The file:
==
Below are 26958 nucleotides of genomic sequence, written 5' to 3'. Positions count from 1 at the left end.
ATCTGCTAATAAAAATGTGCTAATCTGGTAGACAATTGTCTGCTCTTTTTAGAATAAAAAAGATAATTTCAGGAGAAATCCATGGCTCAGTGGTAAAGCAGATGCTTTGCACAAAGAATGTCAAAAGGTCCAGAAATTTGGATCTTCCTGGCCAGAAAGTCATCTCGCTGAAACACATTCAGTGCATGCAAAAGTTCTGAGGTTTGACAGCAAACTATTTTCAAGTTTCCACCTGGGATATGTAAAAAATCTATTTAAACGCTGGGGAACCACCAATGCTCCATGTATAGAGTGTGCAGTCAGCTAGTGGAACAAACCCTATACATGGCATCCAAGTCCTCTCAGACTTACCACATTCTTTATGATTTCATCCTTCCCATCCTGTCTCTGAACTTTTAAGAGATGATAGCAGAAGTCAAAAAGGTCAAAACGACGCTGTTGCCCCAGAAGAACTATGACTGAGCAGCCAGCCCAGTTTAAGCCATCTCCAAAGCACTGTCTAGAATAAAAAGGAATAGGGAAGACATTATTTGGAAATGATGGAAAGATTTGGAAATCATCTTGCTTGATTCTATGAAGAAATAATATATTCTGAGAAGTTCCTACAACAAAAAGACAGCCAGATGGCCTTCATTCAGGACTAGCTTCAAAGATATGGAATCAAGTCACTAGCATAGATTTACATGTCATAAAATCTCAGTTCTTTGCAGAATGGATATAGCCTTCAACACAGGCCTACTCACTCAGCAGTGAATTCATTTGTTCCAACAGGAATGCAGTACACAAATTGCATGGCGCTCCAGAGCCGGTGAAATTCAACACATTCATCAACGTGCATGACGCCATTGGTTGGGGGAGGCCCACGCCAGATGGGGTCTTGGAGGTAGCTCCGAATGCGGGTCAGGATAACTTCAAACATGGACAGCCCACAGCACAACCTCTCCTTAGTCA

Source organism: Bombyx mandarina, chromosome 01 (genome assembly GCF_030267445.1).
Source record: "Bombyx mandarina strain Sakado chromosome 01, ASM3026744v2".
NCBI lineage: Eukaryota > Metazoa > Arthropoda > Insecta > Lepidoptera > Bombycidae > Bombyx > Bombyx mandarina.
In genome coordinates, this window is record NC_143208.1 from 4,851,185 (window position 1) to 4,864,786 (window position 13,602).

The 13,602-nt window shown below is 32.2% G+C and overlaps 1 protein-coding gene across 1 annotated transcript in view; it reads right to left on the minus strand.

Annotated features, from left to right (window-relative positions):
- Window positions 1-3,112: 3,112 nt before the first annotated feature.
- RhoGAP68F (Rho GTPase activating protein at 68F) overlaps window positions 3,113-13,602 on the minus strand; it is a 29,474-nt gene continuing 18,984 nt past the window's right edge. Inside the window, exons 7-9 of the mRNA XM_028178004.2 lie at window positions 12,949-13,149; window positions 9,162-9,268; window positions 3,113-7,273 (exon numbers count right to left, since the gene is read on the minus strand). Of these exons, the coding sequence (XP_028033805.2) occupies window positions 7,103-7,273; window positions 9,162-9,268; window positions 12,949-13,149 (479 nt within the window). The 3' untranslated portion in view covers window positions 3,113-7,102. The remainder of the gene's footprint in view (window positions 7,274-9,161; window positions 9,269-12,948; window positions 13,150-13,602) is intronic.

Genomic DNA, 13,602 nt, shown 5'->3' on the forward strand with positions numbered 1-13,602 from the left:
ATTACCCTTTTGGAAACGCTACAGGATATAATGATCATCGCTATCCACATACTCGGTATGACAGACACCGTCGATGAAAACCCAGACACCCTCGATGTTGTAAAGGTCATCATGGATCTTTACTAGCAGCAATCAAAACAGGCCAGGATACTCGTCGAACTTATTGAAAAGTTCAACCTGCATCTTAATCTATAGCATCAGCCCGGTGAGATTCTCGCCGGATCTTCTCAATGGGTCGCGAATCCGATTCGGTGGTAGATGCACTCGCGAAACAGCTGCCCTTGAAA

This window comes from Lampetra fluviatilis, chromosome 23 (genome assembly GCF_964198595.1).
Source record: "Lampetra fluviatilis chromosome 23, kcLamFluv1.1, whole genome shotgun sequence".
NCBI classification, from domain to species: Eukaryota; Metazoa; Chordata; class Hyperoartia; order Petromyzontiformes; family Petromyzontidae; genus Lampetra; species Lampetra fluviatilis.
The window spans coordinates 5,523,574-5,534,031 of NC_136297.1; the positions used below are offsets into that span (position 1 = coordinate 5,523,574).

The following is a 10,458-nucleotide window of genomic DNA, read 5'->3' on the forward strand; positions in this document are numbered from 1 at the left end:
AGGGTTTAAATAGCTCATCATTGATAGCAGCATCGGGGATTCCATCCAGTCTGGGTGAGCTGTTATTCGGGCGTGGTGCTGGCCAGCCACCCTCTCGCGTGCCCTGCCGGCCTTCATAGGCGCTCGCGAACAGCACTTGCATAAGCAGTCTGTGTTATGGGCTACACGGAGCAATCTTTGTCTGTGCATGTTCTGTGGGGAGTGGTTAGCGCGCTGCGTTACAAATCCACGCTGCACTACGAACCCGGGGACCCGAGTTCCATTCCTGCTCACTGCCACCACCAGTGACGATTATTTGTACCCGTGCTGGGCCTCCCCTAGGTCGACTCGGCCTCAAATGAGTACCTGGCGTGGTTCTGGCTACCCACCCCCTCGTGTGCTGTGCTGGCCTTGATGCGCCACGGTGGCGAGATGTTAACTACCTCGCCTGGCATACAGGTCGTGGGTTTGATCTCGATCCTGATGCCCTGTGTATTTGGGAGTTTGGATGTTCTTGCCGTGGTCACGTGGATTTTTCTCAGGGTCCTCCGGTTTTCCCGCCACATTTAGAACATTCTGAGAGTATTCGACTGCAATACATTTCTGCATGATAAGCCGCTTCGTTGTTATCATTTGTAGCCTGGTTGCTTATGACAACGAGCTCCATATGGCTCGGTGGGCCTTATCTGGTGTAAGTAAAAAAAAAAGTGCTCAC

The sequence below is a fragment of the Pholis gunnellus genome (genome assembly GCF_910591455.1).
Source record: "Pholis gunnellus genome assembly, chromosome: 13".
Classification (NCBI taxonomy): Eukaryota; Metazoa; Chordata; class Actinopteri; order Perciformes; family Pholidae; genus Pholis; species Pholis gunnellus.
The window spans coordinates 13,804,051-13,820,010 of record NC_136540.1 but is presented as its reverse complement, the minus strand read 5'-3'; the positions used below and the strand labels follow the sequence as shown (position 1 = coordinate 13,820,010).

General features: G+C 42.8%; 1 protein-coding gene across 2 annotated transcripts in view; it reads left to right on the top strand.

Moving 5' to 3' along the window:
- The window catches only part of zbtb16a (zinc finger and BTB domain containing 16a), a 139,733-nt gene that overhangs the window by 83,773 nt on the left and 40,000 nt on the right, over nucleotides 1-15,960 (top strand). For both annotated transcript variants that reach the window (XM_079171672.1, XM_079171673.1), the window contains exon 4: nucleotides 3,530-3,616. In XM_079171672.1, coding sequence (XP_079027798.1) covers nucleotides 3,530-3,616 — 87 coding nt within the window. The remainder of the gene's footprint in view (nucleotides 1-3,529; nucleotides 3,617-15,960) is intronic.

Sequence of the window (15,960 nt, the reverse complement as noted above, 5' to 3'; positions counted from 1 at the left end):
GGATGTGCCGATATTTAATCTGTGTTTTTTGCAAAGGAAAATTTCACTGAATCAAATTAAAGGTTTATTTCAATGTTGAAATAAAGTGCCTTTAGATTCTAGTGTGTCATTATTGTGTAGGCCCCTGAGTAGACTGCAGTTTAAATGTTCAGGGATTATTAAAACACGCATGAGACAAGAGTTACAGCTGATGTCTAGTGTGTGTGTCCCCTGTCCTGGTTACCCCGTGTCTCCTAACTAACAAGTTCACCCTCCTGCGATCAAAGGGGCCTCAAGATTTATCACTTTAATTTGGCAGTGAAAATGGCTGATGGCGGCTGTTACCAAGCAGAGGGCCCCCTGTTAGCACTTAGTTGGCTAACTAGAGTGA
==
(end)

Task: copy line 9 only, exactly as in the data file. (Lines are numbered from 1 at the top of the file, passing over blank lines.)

- Window positions 1-3,112: 3,112 nt before the first annotated feature.